I love my powerbook. For a scientist, having a computer that can blog, browse, play movies/music and run unix scripts is a dream come true. But after five years it is increasingly becoming a pain in the ass. I’ve replaced the power cord and battery God knows how many times. The memory is starting to creak under the increasing load of OS X. I can’t afford to replace it as my grants are dead. (Right now, I’m testing out a macbook for my in-laws. Sweeeet. I hate being poor.)
For the last few months, my keyboard has become increasingly erratic. In fact, almost all of the n’s you’ve read in my posts — here, at Moorewatch or at Right-Thinking — have been cut-and-pasted since that key has been dead since March. I finally got a replacement part, replaced the keyboard and I’m happily typing on a working board. Bliss. The only problem is that I’ve become used to the pasting. It’s hard to write “nincompoops” without spelling it “control-v-i-control-v-c-etc.”
Incidentally, don’t ever look under a keyboard. I mean ever. I’ve seen bone tumors cut out. I’ve seen skin grafts made. I’ve removed a toilet drainpipe. I have a one-year old baby. I’ve seen my share of gross stuff. But good God Almighty is keyboard fluff disgusting. We type in that stuff.
Update: It just occurred to me that I read about this when it happened and how scientists were hoping to use the duckies to study ocean currents. Fifteen years….
I’m only a few episodes into the season — I’m catching up on my DVR — but it looks like this season is going pretty much like the last three. Lots of noise; little revelation. Watching BSG make me appreciate Babylon 5 all the more. Like BSG, B5 was a show that has many mysteries and secrets. Unlike BSG, B5 was written so that a smart and attentive viewer could see what was coming.
Developments on BSG tend to be random. The big “reveal” last year was the identity of four of the remaining five cylons. But how much indication had been given before that these four were cylons? None. It was like their names were drawn out of a hat. The status of Tigh, in particular, is a big problem as he’s been around for decades — meaning the Cylons had humanoid version during the First War. Sure. Fine. Whatever.
What’s really laughable about the identities of the four is that their survival of the destruction of Caprica was completely random. Less than 50,000 people survived that holocaust but somehow four (probably all five) of the cylon models managed to make it, including one who was rescued from Caprica at random.
The cylons are the ultimate plot device. They can always have hidden programming to make them do whatever the writers want. We want to shock audiences by killing off Cally? Hidden programming. Shooting Adama? Hidden programming? Surviving the seemingly hopeless attack at the end of Season 3? Hidden programming.
I still watch the show because it’s entertaining. I’m enjoying the ride, even though I expect the final destination will make no sense. But the attempts to forecast what will happen are laughable. It’s clear that the writers are making it up as they go along.
Final thought. Is it just me or is Tricia Helfer looking slightly less anorexic this season? She almost looks hot. Still, I’d take the healthy-looking Katee Sackhoff or Grace Park over her any day.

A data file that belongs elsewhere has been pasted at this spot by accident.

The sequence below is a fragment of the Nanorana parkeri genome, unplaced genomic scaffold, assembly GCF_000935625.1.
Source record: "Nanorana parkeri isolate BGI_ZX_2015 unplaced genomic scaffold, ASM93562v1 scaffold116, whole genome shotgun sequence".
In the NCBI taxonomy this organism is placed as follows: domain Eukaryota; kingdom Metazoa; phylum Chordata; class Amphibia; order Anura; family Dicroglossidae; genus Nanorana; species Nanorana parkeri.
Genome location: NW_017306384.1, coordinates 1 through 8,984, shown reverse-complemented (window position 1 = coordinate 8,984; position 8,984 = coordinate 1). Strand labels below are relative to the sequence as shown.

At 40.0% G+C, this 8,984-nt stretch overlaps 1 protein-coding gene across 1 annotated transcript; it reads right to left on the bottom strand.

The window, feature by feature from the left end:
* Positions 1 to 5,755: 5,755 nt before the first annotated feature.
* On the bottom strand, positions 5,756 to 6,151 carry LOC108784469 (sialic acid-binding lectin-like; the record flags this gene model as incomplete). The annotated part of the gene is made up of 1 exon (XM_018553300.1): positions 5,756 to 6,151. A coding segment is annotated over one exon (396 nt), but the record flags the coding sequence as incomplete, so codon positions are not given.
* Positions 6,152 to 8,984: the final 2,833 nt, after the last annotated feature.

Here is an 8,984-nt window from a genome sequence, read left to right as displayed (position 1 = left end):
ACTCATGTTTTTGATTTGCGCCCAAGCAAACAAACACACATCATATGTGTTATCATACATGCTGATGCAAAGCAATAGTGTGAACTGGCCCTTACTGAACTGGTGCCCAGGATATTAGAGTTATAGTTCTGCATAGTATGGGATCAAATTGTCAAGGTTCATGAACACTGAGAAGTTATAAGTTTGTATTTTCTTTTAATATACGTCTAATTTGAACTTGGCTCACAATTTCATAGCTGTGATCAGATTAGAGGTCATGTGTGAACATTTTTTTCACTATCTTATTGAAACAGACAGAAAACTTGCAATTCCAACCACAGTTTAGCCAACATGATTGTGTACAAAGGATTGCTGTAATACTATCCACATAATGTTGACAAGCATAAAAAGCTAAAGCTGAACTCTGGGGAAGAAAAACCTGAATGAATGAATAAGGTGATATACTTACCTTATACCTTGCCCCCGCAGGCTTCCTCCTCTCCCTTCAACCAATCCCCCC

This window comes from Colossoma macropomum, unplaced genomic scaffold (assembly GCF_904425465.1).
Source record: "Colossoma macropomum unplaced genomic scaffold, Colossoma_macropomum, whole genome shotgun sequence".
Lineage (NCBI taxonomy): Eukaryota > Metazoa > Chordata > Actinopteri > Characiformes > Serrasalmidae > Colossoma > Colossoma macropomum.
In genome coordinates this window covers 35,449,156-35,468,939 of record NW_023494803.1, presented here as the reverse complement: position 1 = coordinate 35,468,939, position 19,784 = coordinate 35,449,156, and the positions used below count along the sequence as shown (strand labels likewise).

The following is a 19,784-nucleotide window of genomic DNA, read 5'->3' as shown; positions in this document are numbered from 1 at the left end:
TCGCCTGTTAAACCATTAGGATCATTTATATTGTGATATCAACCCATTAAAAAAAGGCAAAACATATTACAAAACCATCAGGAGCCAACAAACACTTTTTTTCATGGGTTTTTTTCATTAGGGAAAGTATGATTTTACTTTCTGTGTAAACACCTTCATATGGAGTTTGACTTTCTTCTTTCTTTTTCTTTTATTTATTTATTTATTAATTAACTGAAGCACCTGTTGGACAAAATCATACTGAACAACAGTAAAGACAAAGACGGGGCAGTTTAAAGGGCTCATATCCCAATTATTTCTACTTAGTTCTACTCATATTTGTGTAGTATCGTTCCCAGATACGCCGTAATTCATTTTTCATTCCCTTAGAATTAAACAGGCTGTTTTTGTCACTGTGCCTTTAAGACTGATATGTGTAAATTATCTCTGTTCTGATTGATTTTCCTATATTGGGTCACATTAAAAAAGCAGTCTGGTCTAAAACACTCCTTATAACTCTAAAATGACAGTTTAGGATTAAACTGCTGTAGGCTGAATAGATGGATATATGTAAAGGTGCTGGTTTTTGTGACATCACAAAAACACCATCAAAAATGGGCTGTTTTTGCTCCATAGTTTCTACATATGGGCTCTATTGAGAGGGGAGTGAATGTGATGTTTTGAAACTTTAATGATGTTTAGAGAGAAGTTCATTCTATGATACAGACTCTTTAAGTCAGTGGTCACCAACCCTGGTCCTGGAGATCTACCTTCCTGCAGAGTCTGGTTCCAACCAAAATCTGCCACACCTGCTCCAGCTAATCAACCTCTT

Personally, I am completely unsurprised that admitting and apologizing for medical mistakes is dramatically lowering the number of malpractice lawsuits. In any business, nothing compounds an injury more than the insult of “lawyering up”. A couple of years ago, we bought a water softener. The RO filter on our sink flooded the cabinet. Rather than dispute, the company (Ecowater) apologized, sent out a plumber to repair the damage free of charge and cut us a check to repair the cabinets. We probably wouldn’t have sued anyway, but their quick decision to make things right guaranteed we wouldn’t and kept us as loyal customers.
Yeah, customer service. Who’da thunk it?
Update: Thinking about this, I’ve watched first hand the evolution of malpractice defense. There was a time when the mantra was “settle settle settle” and malpractice lawsuits were always settled out of court because of the fear of a big verdict. But then the lawyers figured out that — surprise! — this encouraged lawsuits. Additionally, juries weren’t quite as dumb as everyone thought. So the strategy changed to “settle when you’ve clearly screwed up”.
The mantra of “deny and defend” has been in place for a while but it really made no sense. I’m glad to see someone finally realized it. It only took thirty years.
The Arizona Appellate Court struck down the school voucher program, buying the argument of the union that because parents can used vouchers at religious schools, this violates the separation of church and state.
The ruling hinged on whether the vouchers in question can be considered aid to private and religious schools, because Article IX, paragraph 10 of the Arizona Constitution forbids the use of public money for that purpose. Choice advocates argued that the aid is being given to families and that the schools only benefit indirectly. The court found that while families are indeed aided, so too are the schools. However much I want all children to have access to a choice of independent schools competing to serve them, I find it hard to disagree with the court’s conclusion.
I find it quite easy to dispute this particular brand of child-destroying propaganda from the teachers’ unions. Let’s just extend this nonsense to its logical conclusion. People receiving welfare can not donate to a church. People in Section 8 housing can’t have services in their homes. People on Medicare and Medicaid can not go to religious hospitals.
It’s just so easy.